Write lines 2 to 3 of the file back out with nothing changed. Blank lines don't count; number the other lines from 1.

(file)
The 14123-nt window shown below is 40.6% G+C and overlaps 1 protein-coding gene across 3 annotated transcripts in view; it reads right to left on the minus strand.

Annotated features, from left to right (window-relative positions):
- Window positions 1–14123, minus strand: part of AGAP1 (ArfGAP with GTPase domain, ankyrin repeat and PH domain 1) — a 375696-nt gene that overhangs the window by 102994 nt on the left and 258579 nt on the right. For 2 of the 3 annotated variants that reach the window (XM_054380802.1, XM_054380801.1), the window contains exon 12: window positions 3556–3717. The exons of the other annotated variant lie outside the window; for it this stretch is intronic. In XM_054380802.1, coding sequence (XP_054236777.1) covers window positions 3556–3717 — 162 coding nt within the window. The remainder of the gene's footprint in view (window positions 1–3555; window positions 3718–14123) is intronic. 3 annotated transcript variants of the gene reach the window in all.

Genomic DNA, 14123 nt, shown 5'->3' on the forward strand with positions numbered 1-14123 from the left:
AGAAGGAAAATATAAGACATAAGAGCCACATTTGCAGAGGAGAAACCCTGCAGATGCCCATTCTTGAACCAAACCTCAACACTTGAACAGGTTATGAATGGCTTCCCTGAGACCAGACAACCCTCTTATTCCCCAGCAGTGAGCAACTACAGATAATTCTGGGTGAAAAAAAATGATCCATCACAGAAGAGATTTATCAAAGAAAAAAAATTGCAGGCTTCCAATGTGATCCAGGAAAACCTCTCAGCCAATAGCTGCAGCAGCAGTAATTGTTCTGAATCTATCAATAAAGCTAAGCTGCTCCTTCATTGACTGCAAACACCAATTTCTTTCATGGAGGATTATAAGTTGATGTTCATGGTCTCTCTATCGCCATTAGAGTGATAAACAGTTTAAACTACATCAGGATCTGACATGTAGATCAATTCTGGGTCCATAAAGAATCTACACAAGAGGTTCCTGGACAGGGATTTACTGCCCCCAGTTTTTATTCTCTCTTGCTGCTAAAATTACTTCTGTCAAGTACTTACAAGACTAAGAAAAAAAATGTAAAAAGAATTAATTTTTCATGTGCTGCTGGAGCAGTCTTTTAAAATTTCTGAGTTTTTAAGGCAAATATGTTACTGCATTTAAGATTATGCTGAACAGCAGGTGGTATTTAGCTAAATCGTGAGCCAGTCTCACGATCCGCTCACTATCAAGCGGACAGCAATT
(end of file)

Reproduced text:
Annotated features, from left to right (window-relative positions):
- Window positions 1–14123, minus strand: part of AGAP1 (ArfGAP with GTPase domain, ankyrin repeat and PH domain 1) — a 375696-nt gene that overhangs the window by 102994 nt on the left and 258579 nt on the right. For 2 of the 3 annotated variants that reach the window (XM_054380802.1, XM_054380801.1), the window contains exon 12: window positions 3556–3717. The exons of the other annotated variant lie outside the window; for it this stretch is intronic. In XM_054380802.1, coding sequence (XP_054236777.1) covers window positions 3556–3717 — 162 coding nt within the window. The remainder of the gene's footprint in view (window positions 1–3555; window positions 3718–14123) is intronic. 3 annotated transcript variants of the gene reach the window in all.